We note an additional problem for Lewis's double jeopardy claim. Double jeopardy ordinarily does not apply if a defendant obtains a mistrial. Courts presume that the defendant, in seeking a mistrial, gives up his or her right to a verdict by that jury. See United States v. Tateo, 377 U.S. 463, 467, 84 S.Ct. 1587, 12 L.Ed.2d 448 (1964). A narrow exception to this "motion for mistrial" rule exists where the government engages in prosecutorial misconduct "intended to provoke the defendant into moving for a mistrial." Oregon v. Kennedy, 456 U.S. 667, 679, 102 S.Ct. 2083, 72 L.Ed.2d 416 (1982). This exception prevents prosecutors from sinking a case they knew was doomed to end in an acquittal in the hope of having better luck before a second jury.
Here, Lewis does not allege that the prosecution provoked him into moving for a mistrial. The case, in fact, went to the jury; Lewis did not learn of the alleged misconduct until after he overturned his conviction on appeal. We have not directly addressed whether the Double Jeopardy Clause applies in such a case.
Other circuits, however, have declined to broaden the scope of the Double Jeopardy Clause in this fashion. The Tenth Circuit, for instance, noted that "without the declaration of a mistrial, [defendants are] not deprived of their `valued right' to have their case submitted to the first jury." United States v. McAleer, 138 F.3d 852, 856 (10th Cir.1998). Furthermore, prosecutors engage in covert misconduct "to win at trial — not to force a second go-around in a complicated, expensive, lengthy and resource-depleting trial." United States v. Doyle, 121 F.3d 1078, 1087 (7th Cir.1997); see also Jacob v. Clarke, 52 F.3d 178, 181 (8th Cir.); United States v. Zuno-Arce, 25 F.Supp.2d 1087, 1114-15 (C.D.Cal.1998) (concluding that "setting aside the jury verdict" is not the functional equivalent of a motion for mistrial under Kennedy).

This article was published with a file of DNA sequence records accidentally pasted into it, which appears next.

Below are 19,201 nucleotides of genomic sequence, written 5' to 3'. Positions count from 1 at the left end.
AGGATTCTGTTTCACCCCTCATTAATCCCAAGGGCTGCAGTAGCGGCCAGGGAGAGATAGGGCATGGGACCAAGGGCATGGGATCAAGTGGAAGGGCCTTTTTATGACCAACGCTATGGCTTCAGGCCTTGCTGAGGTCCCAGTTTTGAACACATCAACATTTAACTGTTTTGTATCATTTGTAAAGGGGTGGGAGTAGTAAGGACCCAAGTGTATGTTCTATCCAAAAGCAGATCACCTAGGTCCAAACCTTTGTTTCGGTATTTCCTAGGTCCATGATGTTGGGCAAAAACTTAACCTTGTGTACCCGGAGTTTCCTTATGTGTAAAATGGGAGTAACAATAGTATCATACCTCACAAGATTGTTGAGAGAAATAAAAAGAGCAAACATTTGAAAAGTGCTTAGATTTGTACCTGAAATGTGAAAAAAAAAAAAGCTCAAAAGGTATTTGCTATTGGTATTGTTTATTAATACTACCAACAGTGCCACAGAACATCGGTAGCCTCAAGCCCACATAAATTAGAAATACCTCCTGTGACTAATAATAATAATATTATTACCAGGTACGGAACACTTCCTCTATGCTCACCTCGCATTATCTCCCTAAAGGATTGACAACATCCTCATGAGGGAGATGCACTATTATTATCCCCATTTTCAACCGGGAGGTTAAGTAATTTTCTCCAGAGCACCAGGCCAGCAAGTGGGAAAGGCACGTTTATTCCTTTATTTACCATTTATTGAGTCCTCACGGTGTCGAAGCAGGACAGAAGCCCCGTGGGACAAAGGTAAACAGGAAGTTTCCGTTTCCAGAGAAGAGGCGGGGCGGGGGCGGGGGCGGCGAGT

We are aware that the Second Circuit has surmised, in dicta, that the Supreme Court "might think" that the Double Jeopardy Clause protects a defendant from retrial in instances other than after successful motions for mistrial.6 See United States v. Wallach, 979 F.2d 912, 916 (2d Cir.1992). The Second Circuit warned, however, that any such expansion of Kennedy would have to be narrow, as prosecutors design every action to prejudice the defendant. Id. Any such expansion, the court theorized, would be appropriate "only where the misconduct of the prosecutor is undertaken, not simply to prevent an acquittal, but to prevent an acquittal that the prosecutor believed at the time was likely to occur in the absence of his misconduct." Id.